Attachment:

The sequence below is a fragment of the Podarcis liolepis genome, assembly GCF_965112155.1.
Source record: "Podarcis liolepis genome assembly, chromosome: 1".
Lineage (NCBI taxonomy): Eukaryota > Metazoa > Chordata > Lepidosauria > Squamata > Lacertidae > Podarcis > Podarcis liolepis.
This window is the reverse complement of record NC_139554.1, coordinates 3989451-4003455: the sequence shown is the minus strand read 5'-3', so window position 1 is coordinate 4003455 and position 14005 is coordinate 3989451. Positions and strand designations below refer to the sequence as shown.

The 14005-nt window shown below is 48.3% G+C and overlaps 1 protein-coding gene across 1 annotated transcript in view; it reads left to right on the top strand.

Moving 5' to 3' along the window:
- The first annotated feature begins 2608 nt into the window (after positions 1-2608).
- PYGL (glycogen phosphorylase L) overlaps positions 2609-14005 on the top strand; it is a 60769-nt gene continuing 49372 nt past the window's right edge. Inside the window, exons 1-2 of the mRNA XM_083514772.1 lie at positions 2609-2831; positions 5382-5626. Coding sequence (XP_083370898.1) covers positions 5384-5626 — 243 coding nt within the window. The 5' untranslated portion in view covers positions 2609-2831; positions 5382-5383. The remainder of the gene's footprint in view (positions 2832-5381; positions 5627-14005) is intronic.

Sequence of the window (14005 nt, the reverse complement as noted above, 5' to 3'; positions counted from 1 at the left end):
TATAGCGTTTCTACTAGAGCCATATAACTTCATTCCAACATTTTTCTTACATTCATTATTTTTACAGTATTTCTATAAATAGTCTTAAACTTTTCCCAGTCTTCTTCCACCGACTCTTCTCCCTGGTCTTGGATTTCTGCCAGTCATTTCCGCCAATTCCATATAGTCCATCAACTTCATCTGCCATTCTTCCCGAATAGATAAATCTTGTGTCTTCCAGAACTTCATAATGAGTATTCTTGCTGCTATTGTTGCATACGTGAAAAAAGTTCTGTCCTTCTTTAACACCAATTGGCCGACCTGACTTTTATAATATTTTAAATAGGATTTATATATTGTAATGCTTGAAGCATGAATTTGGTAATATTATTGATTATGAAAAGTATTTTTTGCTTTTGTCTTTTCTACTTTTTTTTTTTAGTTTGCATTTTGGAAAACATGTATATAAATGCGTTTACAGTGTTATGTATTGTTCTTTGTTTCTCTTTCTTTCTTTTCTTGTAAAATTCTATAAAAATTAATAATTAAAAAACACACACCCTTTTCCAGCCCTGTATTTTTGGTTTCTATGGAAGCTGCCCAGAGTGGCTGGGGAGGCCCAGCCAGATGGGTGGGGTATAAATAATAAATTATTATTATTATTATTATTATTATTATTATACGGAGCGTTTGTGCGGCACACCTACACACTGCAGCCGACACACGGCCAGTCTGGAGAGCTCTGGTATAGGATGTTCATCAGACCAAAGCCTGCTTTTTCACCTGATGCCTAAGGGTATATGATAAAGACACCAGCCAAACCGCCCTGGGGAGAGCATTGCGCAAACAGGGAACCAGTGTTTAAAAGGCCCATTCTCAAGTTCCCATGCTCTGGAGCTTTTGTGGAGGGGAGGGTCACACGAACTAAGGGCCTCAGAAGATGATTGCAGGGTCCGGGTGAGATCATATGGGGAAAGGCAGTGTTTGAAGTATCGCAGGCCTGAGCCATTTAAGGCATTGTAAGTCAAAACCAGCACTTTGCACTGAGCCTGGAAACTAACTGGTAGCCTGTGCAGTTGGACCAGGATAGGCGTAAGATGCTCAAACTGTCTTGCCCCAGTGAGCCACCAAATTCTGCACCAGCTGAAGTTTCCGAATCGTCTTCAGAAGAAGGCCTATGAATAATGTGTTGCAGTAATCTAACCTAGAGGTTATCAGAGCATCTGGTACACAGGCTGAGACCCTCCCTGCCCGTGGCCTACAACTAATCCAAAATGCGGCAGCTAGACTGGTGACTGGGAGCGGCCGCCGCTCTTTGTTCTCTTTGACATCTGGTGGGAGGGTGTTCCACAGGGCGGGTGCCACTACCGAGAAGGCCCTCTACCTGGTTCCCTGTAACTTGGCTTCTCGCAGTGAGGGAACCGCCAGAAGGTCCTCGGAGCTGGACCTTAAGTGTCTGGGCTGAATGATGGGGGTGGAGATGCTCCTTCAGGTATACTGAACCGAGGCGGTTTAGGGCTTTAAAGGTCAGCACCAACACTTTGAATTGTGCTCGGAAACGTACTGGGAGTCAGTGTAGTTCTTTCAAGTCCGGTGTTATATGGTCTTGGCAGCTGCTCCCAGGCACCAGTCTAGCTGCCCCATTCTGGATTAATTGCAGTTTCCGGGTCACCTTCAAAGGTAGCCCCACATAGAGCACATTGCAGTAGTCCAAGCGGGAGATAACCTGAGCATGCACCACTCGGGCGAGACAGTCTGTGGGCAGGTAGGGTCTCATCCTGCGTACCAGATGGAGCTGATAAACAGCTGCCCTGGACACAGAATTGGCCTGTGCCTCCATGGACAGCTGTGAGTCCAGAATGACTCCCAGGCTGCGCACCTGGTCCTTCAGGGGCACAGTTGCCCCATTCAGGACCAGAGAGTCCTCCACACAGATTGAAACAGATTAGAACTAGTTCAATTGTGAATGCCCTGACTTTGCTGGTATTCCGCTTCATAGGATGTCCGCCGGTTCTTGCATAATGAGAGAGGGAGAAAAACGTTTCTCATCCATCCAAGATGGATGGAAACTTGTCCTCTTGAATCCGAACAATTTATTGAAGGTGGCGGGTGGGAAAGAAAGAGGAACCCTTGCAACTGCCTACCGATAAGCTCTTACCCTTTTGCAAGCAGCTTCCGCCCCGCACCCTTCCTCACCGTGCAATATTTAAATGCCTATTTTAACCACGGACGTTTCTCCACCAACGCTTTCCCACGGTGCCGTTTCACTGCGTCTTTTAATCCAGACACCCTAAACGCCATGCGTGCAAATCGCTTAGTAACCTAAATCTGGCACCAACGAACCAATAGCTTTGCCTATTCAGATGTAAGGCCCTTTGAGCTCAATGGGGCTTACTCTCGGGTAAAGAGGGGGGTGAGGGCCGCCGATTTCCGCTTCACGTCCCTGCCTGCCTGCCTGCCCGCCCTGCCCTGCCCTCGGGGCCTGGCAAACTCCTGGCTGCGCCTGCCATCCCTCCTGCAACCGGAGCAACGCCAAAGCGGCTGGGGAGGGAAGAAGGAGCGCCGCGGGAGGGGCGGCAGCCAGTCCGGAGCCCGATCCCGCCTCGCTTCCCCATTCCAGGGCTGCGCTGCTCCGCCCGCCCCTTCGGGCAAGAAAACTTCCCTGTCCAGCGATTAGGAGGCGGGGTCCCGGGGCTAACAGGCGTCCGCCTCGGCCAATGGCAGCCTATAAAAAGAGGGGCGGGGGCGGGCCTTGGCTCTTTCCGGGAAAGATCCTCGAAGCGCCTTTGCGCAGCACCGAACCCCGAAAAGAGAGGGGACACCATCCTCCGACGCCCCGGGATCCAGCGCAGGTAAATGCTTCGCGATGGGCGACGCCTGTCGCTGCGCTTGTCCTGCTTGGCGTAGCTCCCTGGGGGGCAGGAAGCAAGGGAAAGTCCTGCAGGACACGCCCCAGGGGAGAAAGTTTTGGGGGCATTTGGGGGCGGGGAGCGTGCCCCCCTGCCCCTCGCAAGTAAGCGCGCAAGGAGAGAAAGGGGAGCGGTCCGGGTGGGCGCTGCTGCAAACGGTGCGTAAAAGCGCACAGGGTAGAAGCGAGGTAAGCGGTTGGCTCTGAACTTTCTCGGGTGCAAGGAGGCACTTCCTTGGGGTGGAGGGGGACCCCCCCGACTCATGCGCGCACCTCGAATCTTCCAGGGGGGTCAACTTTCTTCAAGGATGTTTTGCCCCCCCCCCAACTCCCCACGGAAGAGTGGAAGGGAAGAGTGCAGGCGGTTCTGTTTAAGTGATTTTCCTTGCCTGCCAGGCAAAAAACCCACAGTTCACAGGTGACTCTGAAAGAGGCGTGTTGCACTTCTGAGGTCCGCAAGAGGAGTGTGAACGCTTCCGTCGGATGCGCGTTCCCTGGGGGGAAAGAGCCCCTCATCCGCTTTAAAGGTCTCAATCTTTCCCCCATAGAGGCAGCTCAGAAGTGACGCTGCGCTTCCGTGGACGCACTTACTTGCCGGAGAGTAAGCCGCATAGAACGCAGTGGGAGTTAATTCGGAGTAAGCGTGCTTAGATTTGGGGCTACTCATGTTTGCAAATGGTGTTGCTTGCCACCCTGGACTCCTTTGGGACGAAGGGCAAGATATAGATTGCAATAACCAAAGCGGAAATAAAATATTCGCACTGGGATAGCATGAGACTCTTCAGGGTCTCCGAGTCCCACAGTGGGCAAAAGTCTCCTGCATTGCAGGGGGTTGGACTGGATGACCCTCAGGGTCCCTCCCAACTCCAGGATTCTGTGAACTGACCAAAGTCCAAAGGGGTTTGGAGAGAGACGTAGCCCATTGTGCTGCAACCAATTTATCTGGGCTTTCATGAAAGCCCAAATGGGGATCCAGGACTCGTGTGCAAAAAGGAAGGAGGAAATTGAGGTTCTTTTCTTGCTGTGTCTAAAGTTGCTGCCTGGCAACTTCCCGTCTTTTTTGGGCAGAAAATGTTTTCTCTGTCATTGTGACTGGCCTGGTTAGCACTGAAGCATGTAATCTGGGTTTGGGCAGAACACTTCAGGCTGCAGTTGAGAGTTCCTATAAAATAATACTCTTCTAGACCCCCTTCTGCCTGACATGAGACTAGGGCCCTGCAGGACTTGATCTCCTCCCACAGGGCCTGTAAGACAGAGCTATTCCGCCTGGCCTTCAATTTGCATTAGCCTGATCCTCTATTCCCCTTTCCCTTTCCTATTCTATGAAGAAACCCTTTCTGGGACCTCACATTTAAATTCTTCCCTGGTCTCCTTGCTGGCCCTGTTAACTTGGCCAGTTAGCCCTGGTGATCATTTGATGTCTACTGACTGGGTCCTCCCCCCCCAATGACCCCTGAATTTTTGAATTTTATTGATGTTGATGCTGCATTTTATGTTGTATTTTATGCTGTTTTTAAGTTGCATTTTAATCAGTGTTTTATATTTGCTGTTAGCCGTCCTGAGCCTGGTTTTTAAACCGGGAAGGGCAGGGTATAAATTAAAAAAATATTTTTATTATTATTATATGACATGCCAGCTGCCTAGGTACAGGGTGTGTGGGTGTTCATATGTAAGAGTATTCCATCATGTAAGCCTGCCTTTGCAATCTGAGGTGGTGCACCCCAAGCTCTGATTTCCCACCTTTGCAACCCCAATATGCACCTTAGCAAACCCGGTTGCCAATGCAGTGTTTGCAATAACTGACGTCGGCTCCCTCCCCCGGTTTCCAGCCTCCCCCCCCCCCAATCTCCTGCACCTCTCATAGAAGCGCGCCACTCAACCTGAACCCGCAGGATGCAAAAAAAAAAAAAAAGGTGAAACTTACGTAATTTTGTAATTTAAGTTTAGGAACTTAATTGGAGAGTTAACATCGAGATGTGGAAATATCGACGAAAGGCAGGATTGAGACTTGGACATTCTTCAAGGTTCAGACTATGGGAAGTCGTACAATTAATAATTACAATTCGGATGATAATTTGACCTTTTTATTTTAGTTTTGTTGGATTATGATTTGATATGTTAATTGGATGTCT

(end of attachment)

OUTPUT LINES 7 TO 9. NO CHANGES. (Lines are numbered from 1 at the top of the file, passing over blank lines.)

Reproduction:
- The first annotated feature begins 2608 nt into the window (after positions 1-2608).
- PYGL (glycogen phosphorylase L) overlaps positions 2609-14005 on the top strand; it is a 60769-nt gene continuing 49372 nt past the window's right edge. Inside the window, exons 1-2 of the mRNA XM_083514772.1 lie at positions 2609-2831; positions 5382-5626. Coding sequence (XP_083370898.1) covers positions 5384-5626 — 243 coding nt within the window. The 5' untranslated portion in view covers positions 2609-2831; positions 5382-5383. The remainder of the gene's footprint in view (positions 2832-5381; positions 5627-14005) is intronic.

Sequence of the window (14005 nt, the reverse complement as noted above, 5' to 3'; positions counted from 1 at the left end):